The SMS will alert the consumer that their mobile provider has received a request to port their phone number. If they did not request this port, it may be fraudulent and the consumer can then take action to alert their mobile provider and bank.
The text message sent will be as follows:
We’re processing a request to move your mobile number to another provider. If you DID NOT request this, please contact your mobile provider and bank IMMEDIATELY as an unauthorised mobile transfer may leave you vulnerable to serious fraud. Do not reply to this text.
Number porting fraud is relatively new and uncommon in New Zealand, but when it does happen it can have a devastating impact on the victim.
A fraudster obtains personal information about the victim, such as their name, mobile number and account details, often gained from hacking into an individual's email account. The fraudster then requests to have the victim’s mobile number transferred to the fraudster's SIM card on a new provider. If successful in porting the victim’s number to their own SIM card, the fraudster will receive all the voice calls and text messages intended for the victim.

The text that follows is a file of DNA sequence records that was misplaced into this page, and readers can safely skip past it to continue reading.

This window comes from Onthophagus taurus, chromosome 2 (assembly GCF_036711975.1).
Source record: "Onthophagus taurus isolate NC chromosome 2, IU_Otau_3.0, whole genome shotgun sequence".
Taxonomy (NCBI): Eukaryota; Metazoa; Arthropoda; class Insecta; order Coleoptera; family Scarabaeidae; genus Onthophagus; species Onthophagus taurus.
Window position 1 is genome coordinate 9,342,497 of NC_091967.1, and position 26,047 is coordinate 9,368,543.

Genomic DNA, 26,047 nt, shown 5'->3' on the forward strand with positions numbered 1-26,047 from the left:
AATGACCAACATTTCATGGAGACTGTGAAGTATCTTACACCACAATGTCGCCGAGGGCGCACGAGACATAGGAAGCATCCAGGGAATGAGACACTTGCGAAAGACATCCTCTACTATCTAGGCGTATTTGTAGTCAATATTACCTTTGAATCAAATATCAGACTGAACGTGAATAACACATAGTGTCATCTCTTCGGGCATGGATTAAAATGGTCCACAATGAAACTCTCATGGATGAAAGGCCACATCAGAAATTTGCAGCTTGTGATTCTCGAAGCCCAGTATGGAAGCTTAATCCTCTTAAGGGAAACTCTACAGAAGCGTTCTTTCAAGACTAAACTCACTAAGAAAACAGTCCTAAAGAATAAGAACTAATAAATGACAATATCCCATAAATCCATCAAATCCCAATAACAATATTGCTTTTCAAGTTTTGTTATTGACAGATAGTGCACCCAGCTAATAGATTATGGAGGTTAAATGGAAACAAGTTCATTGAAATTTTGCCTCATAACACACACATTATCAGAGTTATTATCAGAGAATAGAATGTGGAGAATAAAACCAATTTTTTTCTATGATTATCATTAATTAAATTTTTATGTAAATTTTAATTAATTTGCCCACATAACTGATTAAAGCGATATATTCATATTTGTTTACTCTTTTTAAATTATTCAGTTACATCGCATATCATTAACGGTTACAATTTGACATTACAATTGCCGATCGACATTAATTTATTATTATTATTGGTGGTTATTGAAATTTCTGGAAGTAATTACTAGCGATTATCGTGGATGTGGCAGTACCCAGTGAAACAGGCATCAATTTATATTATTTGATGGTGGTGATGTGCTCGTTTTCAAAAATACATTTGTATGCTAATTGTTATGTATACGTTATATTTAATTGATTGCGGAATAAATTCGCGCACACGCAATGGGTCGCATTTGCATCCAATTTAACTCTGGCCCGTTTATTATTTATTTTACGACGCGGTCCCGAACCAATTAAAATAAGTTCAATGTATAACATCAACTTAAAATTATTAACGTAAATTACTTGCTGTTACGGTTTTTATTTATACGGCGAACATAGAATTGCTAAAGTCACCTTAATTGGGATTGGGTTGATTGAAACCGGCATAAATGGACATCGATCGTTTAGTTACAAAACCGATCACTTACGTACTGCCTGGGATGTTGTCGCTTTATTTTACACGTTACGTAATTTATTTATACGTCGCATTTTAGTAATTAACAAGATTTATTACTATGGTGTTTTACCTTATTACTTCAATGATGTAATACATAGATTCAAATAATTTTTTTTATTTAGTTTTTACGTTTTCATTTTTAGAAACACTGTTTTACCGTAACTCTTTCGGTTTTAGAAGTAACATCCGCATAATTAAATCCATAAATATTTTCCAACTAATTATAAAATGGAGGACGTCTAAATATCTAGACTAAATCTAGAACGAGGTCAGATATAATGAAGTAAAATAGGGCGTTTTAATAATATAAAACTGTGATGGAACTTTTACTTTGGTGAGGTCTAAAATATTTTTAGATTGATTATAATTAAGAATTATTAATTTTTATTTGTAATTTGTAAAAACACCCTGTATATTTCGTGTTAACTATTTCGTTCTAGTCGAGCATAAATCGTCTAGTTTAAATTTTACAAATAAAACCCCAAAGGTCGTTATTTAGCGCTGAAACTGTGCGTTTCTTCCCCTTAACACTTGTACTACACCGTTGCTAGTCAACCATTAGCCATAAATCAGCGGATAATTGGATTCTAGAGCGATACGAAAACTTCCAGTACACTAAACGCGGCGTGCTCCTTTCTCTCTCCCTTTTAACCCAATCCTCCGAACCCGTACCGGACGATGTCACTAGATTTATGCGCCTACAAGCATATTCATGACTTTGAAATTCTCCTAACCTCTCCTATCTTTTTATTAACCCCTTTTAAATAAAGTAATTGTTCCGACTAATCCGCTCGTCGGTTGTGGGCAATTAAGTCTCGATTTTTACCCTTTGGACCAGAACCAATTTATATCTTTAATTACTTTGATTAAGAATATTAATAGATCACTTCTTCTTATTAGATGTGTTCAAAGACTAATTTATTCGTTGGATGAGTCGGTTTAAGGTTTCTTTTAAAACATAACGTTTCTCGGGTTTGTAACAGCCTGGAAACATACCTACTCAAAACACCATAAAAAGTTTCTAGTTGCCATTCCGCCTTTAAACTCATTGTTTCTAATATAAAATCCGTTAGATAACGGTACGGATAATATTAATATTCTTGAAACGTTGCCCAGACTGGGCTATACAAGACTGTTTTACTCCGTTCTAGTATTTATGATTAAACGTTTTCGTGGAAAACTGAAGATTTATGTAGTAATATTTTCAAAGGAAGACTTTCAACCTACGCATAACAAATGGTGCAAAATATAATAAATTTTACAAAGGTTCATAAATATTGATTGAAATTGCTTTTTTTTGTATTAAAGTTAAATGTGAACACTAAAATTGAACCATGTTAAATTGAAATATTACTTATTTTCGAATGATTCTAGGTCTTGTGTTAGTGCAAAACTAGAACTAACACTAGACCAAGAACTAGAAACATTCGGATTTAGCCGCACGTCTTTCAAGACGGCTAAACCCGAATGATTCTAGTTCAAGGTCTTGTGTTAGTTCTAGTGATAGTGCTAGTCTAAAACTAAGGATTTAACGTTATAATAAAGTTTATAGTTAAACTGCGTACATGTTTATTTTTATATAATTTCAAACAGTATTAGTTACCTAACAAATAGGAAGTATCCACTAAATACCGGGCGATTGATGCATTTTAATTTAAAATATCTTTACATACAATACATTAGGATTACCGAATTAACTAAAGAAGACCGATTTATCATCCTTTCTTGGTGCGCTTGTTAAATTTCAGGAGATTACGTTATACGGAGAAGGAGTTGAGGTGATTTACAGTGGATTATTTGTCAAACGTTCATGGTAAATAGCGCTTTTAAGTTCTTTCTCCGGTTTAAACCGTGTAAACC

Typically, this occurs after a fraudster has managed to gain access to a customer's bank account – either by hacking or illegally obtaining the customer’s banking password.
Armed with this information, the fraudster can then take advantage of a security process called ‘two-factor authentication’ which is where a service, like online banking, uses SMS to send a unique code that the customer needs to provide when logging in or when confirming a banking transaction. This means the fraudster can request a funds transfer from the victim’s bank account and can use the SMS code to confirm the transfer.
The dedicated SMS is part of a series of measures the mobile phone industry is implementing to make it much tougher for fraudsters to exploit the number porting system.
A more advanced SMS solution is under development and is expected to be rolled out in October 2021. Once implemented, customers who have had a porting request on their account will receive an SMS from their current provider to which they will need to reply ‘YES’ in order for the number porting process to occur.
Mobile providers have also tightened up the requirements for customers to verify their identification when requesting a SIM swap – which is the process of moving a number to another SIM card that is with the same provider. Providers that have physical stores now require these customers to present their identification in-store.
NZ Telecommunications Forum Communications Director Andrew Pirie commented: “Number porting was put in place in 2007 to make it easy for consumers to retain their existing phone number when changing mobile providers. Consumers have benefitted greatly as it has made it easier for them to switch providers and get better deals.
“However, as an industry we’ve become concerned recently about the potential for fraudsters to exploit the Number Porting process. With these new security measures, we aim to add another layer of protection for our customers.”